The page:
UP to R1-trillion worth of gas could be trapped under the Karoo, based on a preliminary scientific study which was released yesterday.
The estimated amount of shale gas is at least 20 trillion cubic feet, the study, using chemically tested samples from a borehole near Jansenville, showed.
The announcements came as Nelson Mandela Metropolitan University (NMMU) signed an agreement with the Economic Development Department for a R16-million three-year Karoo shale gas research project.
Professor Maarten de Wit, who will head the research, emphasised that the figures were estimates and that further exploration would determine whether shale gas reserves could be commercially exploited for energy use.
“Shale gas as tight as cement” was found in the Jansenville shale rocks, which De Wit said had been sent to Germany for further analysis.
He said it was likely that exploration by international energy companies would start in the Eastern Cape by the middle of the year, and would last at least five years.
It would include environmental impact assessments, shallow and deep penetrating geophysics and at least 15 deep drill holes.
“There is no doubt exploration will take place soon and the shale gas industry in the province is potentially massive. The trillion rand industry will be a game changer for the economy,” he said.
If the shale gas resource in the Karoo was confirmed with initial exploration studies, De Wit said, hydraulic fracturing would begin in 2018.
He said the university was taking a neutral, scientific and factual stance in the shale gas debate.
Hydraulic fracturing took place at least 2km below the water table and ought not to contaminate the Karoo’s water resource.
However, leakages had occurred in the US because of poor well control and poor cement casing. Parts of the initial NMMU research would be to carry out groundwater monitoring analysis, micro earthquake detection and deep imaging of the Karoo, as well as gas-flow detection.
The initial baseline water monitoring would also be able to be used in litigation in the event of the water table being contaminated, De Wit said.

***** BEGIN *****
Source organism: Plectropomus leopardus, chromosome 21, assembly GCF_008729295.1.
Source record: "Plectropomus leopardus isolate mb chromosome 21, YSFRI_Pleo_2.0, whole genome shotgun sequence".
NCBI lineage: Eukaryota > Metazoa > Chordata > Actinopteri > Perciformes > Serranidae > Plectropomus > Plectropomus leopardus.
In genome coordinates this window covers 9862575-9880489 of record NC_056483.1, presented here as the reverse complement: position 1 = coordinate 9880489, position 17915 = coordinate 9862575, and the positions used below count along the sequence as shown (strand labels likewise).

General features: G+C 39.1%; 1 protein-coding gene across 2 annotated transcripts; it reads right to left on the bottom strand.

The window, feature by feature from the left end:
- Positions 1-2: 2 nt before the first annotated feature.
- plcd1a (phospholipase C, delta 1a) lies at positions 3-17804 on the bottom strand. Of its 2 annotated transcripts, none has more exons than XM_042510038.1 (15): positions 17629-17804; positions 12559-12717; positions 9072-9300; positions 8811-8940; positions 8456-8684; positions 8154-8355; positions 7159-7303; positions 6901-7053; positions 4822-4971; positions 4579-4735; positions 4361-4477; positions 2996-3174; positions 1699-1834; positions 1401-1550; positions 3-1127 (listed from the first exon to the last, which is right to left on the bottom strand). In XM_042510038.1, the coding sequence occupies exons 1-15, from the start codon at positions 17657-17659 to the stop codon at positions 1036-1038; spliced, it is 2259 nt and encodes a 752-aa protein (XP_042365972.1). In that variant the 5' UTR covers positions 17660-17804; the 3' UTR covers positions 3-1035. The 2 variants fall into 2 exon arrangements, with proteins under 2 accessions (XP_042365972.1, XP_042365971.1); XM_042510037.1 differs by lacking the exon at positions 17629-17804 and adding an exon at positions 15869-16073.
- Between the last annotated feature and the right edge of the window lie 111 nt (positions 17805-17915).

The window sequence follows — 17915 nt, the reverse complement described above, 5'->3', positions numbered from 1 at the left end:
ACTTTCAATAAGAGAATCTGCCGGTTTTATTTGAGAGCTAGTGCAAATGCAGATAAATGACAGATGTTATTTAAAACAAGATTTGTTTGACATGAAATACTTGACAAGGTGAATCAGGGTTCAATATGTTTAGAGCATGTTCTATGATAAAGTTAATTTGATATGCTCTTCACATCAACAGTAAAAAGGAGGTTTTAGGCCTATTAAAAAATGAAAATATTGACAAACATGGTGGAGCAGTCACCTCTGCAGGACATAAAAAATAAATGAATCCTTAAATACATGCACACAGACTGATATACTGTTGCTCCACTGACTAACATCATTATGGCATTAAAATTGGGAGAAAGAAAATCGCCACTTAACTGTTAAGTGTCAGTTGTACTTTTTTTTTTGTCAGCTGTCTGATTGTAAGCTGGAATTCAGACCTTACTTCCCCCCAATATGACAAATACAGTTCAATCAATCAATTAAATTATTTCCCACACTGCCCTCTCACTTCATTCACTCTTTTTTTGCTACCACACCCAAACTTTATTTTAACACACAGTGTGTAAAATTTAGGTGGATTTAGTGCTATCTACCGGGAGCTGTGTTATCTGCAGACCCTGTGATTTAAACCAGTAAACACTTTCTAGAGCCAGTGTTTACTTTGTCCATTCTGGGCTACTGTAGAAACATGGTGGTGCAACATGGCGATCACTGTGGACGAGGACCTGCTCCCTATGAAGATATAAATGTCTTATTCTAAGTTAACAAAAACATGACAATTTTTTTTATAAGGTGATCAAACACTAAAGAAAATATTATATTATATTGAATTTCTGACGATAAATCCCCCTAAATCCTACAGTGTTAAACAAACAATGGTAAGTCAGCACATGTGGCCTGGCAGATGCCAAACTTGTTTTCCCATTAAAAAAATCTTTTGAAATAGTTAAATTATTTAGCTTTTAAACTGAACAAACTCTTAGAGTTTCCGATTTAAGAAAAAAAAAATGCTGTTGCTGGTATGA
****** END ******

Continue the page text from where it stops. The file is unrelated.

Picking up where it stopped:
Economic Development, Environmental Affairs and Tourism MEC Mcebisi Jonas said renewable energy sources would start playing a significant role in the mix in the country.
“Shale gas exploitation is seen as a transitioning energy source – while the renewable sector realises significant learning, innovation and cost efficiencies, shale gas will wean us from higher carbonemitting coal.
“But if shale significantly reduces energy costs, then it effectively erodes the case for renewables,” Jonas said.
Cheap energy was a critical component of driving industrialisation, and the Eastern Cape had lost its previous competitive advantage with the soaring cost of electricity.
This had resulted in at least 100 manufacturers in the province having closed down in the past few years.
Following on NMMU’s research, which was funded by the department, “a window of opportunity was to make sure the energy which flows out of the wells in the Karoo does not flow elsewhere”, Jonas said.
It needed to become “the basis for the Eastern Cape, not only to catch up but to assert itself as a core of the South African economy again”.
“If we do not collectively make the case for an agro-industrial-energy complex, nobody else will,” he said.
NMMU vice-chancellor Derrick Swartz said the scale of the exploitation of shale gas dwarfed any other industrial project in the region.
He said the research would be driven by science, not fundamentalism and that the university was interested in data “with all its warts – the good, the bad and the ugly”.
Swartz commended Jonas for his department’s proactive step towards “evidence-based policy-making”.
The research had to mitigate the environmental consequences if exploitation was to go ahead, and once commercially operating, it should be to the socio-economic advancement of all, Swartz said. – Cindy Preller